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In July 1944, Raoul Wallenberg left the quiet of neutral Sweden and went into the heart of wartorn Hungary. By December, he had saved over 100,000 lives.

Born in 1912 into one of Sweden’s most prominent and wealthiest banking families, Raoul Wallenberg came to the United States as a teenager to study architecture at the University of Michigan. After graduating, his grandfather sent him to South Africa and then arranged a new job for him at a bank in Haifa, Palestine (now Israel).  It was there that he first met Jews who had escaped Hitler's Germany.  Their stories of persecution affected him deeply.

Raoul did not care for banking, and so when he returned to Sweden in 1936, he decided not to join the family business. Instead, he began working for a food export company in Stockholm. His boss there was a Jewish man named Kalman Lauer. It was Lauer who recommended Raoul when the American War Refugee Board was looking for a Swedish citizen to take on the mission of rescuing the Jews of Budapest in 1944.

Raoul arrived in Hungary in early July 1944, and immediately began to use whatever methods he could to save the Jews. When the Swedish Legation had reached the maximum number of passports it was permitted to issue, Raoul created Swedish protective papers, known as schutzpasses, which had no legal validity but which managed to fool the Nazis and the Hungarian fascists and served to keep thousands and thousands of Jews protected from the deportations to Auschwitz. He also kept hundreds and hundreds of Jews sheltered in Swedish “safe houses” which he bought or rented with U.S. funds. Wallenberg even went head to head with Adolf Eichmann, the infamous Nazi colonel in charge of carrying out the Final Solution. On more than one occasion, Wallenberg literally pulled Jews off of the cattle cars, claiming them as his Swedish citizens. When the Nazis needed all the trains for the war effort, Eichmann began to march the Jews on foot to the concentration camps, but Wallenberg rescued many Jews from these so-called “death marches,” as well. At one point, Eichmann ordered Wallenberg’s assassination, but the attempt failed. When the Nazis were about to bomb the Budapest Ghetto, home to the city's remaining 70,000 Jews, it was Wallenberg who persuaded the general in charge to call off the attack.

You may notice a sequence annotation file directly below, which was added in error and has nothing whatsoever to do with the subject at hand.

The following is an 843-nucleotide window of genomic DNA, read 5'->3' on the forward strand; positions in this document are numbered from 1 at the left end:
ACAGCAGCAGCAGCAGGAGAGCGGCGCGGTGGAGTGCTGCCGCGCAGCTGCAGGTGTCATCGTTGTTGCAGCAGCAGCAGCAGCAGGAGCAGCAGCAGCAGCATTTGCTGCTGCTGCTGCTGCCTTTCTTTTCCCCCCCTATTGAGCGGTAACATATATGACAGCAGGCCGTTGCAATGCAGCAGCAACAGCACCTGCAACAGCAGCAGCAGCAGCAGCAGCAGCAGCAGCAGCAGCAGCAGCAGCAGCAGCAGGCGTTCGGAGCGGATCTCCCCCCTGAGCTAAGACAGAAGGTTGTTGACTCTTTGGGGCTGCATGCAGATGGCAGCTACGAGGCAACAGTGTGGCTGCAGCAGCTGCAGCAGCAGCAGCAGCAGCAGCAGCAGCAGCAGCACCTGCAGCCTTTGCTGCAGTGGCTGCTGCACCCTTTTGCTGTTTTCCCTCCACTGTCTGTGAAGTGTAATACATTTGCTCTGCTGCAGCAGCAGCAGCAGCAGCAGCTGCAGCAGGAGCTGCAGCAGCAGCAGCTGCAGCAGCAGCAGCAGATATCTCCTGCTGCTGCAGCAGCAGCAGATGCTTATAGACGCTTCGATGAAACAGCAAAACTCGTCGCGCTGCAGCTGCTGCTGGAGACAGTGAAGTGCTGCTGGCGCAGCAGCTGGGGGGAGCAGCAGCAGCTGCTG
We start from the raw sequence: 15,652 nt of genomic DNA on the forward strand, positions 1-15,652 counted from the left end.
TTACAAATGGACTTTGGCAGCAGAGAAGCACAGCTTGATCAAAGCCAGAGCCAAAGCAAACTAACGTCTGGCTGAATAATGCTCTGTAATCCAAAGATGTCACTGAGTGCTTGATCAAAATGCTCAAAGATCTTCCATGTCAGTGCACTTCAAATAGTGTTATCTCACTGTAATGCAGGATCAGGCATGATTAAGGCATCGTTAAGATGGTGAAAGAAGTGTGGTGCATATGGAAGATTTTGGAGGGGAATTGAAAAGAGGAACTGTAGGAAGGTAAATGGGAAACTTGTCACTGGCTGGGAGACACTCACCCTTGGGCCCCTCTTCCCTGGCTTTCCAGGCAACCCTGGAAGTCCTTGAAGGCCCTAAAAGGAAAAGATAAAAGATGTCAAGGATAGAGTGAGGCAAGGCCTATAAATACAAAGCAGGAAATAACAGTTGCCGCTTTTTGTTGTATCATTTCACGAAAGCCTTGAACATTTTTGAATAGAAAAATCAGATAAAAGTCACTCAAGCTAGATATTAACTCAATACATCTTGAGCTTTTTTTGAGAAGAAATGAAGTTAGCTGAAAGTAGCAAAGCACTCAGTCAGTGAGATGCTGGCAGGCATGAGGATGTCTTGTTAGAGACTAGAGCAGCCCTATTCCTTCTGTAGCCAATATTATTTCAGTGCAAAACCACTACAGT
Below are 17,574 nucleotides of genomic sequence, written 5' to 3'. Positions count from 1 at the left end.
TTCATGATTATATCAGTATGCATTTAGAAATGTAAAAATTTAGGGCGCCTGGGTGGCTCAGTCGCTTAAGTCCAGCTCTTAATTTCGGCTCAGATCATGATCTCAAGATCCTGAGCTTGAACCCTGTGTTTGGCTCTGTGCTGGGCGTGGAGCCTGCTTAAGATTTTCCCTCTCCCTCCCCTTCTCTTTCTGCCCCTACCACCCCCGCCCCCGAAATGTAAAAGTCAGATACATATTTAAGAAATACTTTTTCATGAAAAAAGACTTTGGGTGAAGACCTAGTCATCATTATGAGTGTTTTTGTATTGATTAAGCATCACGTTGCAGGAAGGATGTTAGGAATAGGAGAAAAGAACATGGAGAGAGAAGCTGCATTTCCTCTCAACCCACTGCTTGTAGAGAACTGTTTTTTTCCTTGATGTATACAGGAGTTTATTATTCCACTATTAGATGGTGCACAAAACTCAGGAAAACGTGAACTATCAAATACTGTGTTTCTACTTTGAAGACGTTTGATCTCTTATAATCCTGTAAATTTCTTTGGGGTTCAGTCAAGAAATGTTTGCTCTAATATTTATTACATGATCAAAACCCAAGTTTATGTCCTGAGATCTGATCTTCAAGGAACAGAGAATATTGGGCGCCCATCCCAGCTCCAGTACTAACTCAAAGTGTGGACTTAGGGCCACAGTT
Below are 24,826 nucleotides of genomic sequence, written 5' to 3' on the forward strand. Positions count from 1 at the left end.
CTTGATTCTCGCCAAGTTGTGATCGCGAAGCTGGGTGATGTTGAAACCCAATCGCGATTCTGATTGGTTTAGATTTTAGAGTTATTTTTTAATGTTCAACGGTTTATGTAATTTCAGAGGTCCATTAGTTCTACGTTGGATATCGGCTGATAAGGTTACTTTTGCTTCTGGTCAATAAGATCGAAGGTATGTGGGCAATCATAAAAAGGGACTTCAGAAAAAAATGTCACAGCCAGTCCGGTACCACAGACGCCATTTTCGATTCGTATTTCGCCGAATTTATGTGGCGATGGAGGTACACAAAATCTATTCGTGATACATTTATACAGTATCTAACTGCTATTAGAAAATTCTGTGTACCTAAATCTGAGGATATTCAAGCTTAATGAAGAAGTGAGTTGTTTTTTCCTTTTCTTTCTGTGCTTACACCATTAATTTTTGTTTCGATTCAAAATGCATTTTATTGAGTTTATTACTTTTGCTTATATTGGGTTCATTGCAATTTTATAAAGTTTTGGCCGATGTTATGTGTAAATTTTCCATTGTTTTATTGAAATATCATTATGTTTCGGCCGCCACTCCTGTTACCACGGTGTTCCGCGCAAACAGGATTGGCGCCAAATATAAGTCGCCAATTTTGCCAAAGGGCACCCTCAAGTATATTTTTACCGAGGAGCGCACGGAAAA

In January 1945, the Soviets, who had just entered Budapest, abducted and imprisoned Wallenberg. He was never again seen in the free world. Though the Soviet government announced that Wallenberg had died of a heart attack in prison in 1947, many former Soviet prisoners who came out of the Gulag in the decades since then reported that they had seen, spent time with, even befriended Wallenberg in various prisons and institutions. The last such report was in 1981. That same year, President Ronald Reagan made Wallenberg an honorary U.S. citizen.

Wallenberg is credited with having saved over 100,000 lives. He is truly proof that one man can make a difference.